A few stars of the cybersecurity industry are joining forces to start a new cybersecurity company, Fortune has learned.
Obsidian Security, as the previously unannounced startup is called, has raised $9.5 million in funding from Greylock Partners, a Silicon Valley venture capital firm. This is the company’s first round, or Series A.
Obsidian’s ranks include veterans of Cylance and Carbon Black, two of the biggest upstarts in the market for endpoint security products, which involves selling defensive software that protect people’s devices from malware and digital attacks. The new firm intends to compete in a different category, focused on protecting cloud infrastructure and data centers.
Glenn Chisholm, formerly the chief technology officer of Cylance, is leading the company as CEO. Chisholm previously served as the chief information security officer of the Australian telecom giant Telstra (TLSYY).
Joining Chisholm is Ben Johnson, previously co-founder and chief security strategist at Carbon Black, who is set to become Obsidian’s chief technology officer. The security company Bit9 acquired Carbon Black in February 2014, briefly becoming Bit9 + Carbon Black before changing its name to Carbon Black last year.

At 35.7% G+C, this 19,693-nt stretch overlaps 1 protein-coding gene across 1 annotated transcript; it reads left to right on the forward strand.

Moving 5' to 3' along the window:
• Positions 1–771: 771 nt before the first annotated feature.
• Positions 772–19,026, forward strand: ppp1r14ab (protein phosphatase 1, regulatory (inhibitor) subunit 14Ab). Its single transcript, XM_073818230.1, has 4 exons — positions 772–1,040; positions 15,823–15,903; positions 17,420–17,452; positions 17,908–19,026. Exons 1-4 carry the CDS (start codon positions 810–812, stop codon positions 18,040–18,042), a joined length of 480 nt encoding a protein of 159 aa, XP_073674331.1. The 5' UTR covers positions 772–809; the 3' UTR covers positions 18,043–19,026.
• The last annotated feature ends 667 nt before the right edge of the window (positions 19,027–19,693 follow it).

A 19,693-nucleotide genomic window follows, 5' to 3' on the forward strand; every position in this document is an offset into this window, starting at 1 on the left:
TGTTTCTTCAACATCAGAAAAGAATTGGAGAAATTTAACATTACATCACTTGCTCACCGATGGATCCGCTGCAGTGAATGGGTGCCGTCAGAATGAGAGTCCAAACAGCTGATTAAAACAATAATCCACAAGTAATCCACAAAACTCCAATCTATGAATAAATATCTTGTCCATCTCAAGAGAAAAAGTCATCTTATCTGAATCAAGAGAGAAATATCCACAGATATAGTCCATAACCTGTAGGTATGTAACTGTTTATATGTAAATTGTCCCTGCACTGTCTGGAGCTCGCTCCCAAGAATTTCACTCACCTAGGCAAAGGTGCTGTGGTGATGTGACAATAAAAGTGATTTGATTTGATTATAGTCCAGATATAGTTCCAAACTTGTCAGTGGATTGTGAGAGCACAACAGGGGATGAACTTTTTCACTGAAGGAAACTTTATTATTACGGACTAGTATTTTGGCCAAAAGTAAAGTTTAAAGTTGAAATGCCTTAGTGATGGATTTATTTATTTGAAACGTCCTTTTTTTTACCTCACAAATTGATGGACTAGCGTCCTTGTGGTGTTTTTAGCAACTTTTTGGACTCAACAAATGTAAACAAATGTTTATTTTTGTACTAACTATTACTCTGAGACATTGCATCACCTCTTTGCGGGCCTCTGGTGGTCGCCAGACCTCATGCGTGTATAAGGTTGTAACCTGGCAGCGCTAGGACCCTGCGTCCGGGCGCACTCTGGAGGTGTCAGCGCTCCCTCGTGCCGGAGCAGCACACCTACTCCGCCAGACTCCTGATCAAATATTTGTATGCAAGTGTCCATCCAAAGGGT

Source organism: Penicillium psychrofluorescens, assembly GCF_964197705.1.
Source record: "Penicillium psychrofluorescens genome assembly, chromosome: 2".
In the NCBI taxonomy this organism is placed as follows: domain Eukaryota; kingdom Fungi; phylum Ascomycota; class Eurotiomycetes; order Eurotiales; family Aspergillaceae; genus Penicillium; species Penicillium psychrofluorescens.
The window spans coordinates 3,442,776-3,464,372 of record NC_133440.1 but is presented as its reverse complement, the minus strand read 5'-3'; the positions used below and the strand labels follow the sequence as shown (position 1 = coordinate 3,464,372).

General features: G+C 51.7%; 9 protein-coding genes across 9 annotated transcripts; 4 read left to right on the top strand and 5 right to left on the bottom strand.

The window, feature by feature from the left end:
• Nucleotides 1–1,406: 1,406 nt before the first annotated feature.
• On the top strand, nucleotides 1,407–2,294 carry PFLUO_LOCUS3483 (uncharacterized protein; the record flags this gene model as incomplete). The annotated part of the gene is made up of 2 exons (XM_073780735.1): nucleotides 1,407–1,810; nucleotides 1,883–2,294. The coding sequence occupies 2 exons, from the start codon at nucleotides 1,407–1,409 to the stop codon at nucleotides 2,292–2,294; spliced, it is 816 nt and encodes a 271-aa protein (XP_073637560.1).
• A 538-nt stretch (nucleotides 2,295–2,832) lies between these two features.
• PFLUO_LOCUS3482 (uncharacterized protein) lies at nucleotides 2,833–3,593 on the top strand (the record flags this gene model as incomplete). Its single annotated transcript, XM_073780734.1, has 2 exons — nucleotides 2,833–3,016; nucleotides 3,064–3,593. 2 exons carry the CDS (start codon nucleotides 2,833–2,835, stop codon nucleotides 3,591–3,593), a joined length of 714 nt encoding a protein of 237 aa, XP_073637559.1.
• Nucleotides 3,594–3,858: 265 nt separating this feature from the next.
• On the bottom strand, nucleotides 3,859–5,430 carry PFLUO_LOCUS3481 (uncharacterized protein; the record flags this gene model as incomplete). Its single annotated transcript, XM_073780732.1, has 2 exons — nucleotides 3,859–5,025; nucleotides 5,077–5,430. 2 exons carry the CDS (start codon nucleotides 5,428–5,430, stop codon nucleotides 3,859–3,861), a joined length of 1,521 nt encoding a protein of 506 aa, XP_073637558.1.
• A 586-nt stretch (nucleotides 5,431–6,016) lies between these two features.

The third member of Obsidian’s team is Matt Wolff who, along with Chisholm, was as one of the earliest employees at Cylance, where he served as chief data scientist. Wolff is set to become Obsidian’s chief scientist.
Both Johnson and Wolff are alumni of the U.S. National Security Agency, where they served as computer scientists.
Asheem Chandna, the partner at Greylock who co-led the Obsidian deal with Greylock principal Sarah Guo, revealed sparse details about the company on a call with Fortune. “The direction they’re leaning in is focused on helping large enterprises better manage and protect user accounts both on premise and in the cloud,” said Chandna, whose earlier investment hits include an a stake in AppDynamics, which Cisco (CSCO) purchased for nearly $4 billion last year, and Palo Alto Networks (PANW), one of the most successful independent security firms since it went public five years ago.
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“They’re looking to apply AI and machine learning at broad-based level,” Chandna added. This is a natural fit for Chisholm and Wolff, who helped build that technology into products at Cylance, he said.
The company is opening an office in Newport Beach, Calif., a few miles from their former digs at Cylance in Irvine. Chandna noted that the company is in the process of recruiting engineers and data scientists.